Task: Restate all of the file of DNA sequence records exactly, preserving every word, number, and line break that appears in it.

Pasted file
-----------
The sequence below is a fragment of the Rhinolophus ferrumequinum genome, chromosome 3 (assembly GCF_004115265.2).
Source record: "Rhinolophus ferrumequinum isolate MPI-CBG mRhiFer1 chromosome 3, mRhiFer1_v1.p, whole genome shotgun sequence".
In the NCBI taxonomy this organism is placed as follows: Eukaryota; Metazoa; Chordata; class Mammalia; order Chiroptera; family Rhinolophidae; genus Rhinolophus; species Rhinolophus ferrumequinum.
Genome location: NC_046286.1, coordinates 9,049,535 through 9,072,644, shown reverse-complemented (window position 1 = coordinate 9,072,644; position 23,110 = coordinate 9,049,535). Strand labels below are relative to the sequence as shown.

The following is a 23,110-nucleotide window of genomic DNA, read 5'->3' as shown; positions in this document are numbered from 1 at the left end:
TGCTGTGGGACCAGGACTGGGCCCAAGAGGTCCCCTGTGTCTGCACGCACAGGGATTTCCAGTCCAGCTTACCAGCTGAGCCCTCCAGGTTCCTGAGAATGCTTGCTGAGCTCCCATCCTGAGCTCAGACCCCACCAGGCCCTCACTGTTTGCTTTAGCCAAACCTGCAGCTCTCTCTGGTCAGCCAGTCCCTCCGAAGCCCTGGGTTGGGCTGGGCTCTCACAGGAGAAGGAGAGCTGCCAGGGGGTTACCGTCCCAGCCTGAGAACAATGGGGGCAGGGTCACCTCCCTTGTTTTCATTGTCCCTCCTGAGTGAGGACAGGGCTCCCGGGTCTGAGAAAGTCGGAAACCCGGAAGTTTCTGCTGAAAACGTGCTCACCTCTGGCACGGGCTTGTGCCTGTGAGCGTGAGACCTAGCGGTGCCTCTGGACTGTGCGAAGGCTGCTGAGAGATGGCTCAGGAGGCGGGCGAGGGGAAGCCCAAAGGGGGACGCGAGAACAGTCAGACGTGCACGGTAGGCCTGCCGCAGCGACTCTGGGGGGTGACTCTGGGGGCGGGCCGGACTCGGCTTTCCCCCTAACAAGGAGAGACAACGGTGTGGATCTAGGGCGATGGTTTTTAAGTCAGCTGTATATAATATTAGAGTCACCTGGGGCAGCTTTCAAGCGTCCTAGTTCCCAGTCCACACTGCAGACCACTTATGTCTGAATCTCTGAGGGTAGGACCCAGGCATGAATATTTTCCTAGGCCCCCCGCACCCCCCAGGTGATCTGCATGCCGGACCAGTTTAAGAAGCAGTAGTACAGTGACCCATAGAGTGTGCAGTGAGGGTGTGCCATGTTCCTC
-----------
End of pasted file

The sequence below is a fragment of the Rhinolophus ferrumequinum genome, chromosome 3 (assembly GCF_004115265.2).
Source record: "Rhinolophus ferrumequinum isolate MPI-CBG mRhiFer1 chromosome 3, mRhiFer1_v1.p, whole genome shotgun sequence".
In the NCBI taxonomy this organism is placed as follows: Eukaryota; Metazoa; Chordata; class Mammalia; order Chiroptera; family Rhinolophidae; genus Rhinolophus; species Rhinolophus ferrumequinum.
Genome location: NC_046286.1, coordinates 9,049,535 through 9,072,644, shown reverse-complemented (window position 1 = coordinate 9,072,644; position 23,110 = coordinate 9,049,535). Strand labels below are relative to the sequence as shown.

The following is a 23,110-nucleotide window of genomic DNA, read 5'->3' as shown; positions in this document are numbered from 1 at the left end:
TGCTGTGGGACCAGGACTGGGCCCAAGAGGTCCCCTGTGTCTGCACGCACAGGGATTTCCAGTCCAGCTTACCAGCTGAGCCCTCCAGGTTCCTGAGAATGCTTGCTGAGCTCCCATCCTGAGCTCAGACCCCACCAGGCCCTCACTGTTTGCTTTAGCCAAACCTGCAGCTCTCTCTGGTCAGCCAGTCCCTCCGAAGCCCTGGGTTGGGCTGGGCTCTCACAGGAGAAGGAGAGCTGCCAGGGGGTTACCGTCCCAGCCTGAGAACAATGGGGGCAGGGTCACCTCCCTTGTTTTCATTGTCCCTCCTGAGTGAGGACAGGGCTCCCGGGTCTGAGAAAGTCGGAAACCCGGAAGTTTCTGCTGAAAACGTGCTCACCTCTGGCACGGGCTTGTGCCTGTGAGCGTGAGACCTAGCGGTGCCTCTGGACTGTGCGAAGGCTGCTGAGAGATGGCTCAGGAGGCGGGCGAGGGGAAGCCCAAAGGGGGACGCGAGAACAGTCAGACGTGCACGGTAGGCCTGCCGCAGCGACTCTGGGGGGTGACTCTGGGGGCGGGCCGGACTCGGCTTTCCCCCTAACAAGGAGAGACAACGGTGTGGATCTAGGGCGATGGTTTTTAAGTCAGCTGTATATAATATTAGAGTCACCTGGGGCAGCTTTCAAGCGTCCTAGTTCCCAGTCCACACTGCAGACCACTTATGTCTGAATCTCTGAGGGTAGGACCCAGGCATGAATATTTTCCTAGGCCCCCCGCACCCCCCAGGTGATCTGCATGCCGGACCAGTTTAAGAAGCAGTAGTACAGTGACCCATAGAGTGTGCAGTGAGGGTGTGCCATGTTCCTC